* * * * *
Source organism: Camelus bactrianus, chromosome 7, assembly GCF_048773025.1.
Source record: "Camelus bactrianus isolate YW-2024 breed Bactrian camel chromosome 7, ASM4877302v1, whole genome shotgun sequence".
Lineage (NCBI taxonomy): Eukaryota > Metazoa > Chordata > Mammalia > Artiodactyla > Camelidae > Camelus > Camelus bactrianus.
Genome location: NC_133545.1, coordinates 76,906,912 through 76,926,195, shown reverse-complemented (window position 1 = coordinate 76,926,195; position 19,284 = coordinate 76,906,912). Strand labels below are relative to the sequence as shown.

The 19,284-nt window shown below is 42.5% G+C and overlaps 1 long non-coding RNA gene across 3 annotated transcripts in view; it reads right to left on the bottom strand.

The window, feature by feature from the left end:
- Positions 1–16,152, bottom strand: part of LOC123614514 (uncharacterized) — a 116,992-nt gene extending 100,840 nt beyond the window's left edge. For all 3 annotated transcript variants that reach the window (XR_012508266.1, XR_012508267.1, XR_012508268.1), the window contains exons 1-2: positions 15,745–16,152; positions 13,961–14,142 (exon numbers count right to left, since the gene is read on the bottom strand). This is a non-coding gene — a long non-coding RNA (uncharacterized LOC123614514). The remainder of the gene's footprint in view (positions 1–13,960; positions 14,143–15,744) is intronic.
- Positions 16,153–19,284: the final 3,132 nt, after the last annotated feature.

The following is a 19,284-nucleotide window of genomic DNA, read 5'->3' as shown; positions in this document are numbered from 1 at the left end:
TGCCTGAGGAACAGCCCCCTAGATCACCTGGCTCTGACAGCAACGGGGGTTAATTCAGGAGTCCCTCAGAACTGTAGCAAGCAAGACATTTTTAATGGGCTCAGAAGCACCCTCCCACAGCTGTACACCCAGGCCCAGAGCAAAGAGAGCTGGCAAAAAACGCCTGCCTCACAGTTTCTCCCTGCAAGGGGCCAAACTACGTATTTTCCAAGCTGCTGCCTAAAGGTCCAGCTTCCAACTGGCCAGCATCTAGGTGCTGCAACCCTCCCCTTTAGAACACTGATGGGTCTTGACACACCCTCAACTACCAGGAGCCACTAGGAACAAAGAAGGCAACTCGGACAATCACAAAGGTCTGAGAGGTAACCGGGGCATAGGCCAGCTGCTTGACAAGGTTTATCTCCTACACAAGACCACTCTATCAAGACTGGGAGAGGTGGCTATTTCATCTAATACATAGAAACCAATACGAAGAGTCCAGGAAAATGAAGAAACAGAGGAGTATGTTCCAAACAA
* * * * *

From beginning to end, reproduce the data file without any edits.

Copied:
Source organism: Camelus bactrianus, chromosome 7, assembly GCF_048773025.1.
Source record: "Camelus bactrianus isolate YW-2024 breed Bactrian camel chromosome 7, ASM4877302v1, whole genome shotgun sequence".
Lineage (NCBI taxonomy): Eukaryota > Metazoa > Chordata > Mammalia > Artiodactyla > Camelidae > Camelus > Camelus bactrianus.
Genome location: NC_133545.1, coordinates 76,906,912 through 76,926,195, shown reverse-complemented (window position 1 = coordinate 76,926,195; position 19,284 = coordinate 76,906,912). Strand labels below are relative to the sequence as shown.

The 19,284-nt window shown below is 42.5% G+C and overlaps 1 long non-coding RNA gene across 3 annotated transcripts in view; it reads right to left on the bottom strand.

The window, feature by feature from the left end:
- Positions 1–16,152, bottom strand: part of LOC123614514 (uncharacterized) — a 116,992-nt gene extending 100,840 nt beyond the window's left edge. For all 3 annotated transcript variants that reach the window (XR_012508266.1, XR_012508267.1, XR_012508268.1), the window contains exons 1-2: positions 15,745–16,152; positions 13,961–14,142 (exon numbers count right to left, since the gene is read on the bottom strand). This is a non-coding gene — a long non-coding RNA (uncharacterized LOC123614514). The remainder of the gene's footprint in view (positions 1–13,960; positions 14,143–15,744) is intronic.
- Positions 16,153–19,284: the final 3,132 nt, after the last annotated feature.

The following is a 19,284-nucleotide window of genomic DNA, read 5'->3' as shown; positions in this document are numbered from 1 at the left end:
TGCCTGAGGAACAGCCCCCTAGATCACCTGGCTCTGACAGCAACGGGGGTTAATTCAGGAGTCCCTCAGAACTGTAGCAAGCAAGACATTTTTAATGGGCTCAGAAGCACCCTCCCACAGCTGTACACCCAGGCCCAGAGCAAAGAGAGCTGGCAAAAAACGCCTGCCTCACAGTTTCTCCCTGCAAGGGGCCAAACTACGTATTTTCCAAGCTGCTGCCTAAAGGTCCAGCTTCCAACTGGCCAGCATCTAGGTGCTGCAACCCTCCCCTTTAGAACACTGATGGGTCTTGACACACCCTCAACTACCAGGAGCCACTAGGAACAAAGAAGGCAACTCGGACAATCACAAAGGTCTGAGAGGTAACCGGGGCATAGGCCAGCTGCTTGACAAGGTTTATCTCCTACACAAGACCACTCTATCAAGACTGGGAGAGGTGGCTATTTCATCTAATACATAGAAACCAATACGAAGAGTCCAGGAAAATGAAGAAACAGAGGAGTATGTTCCAAACAA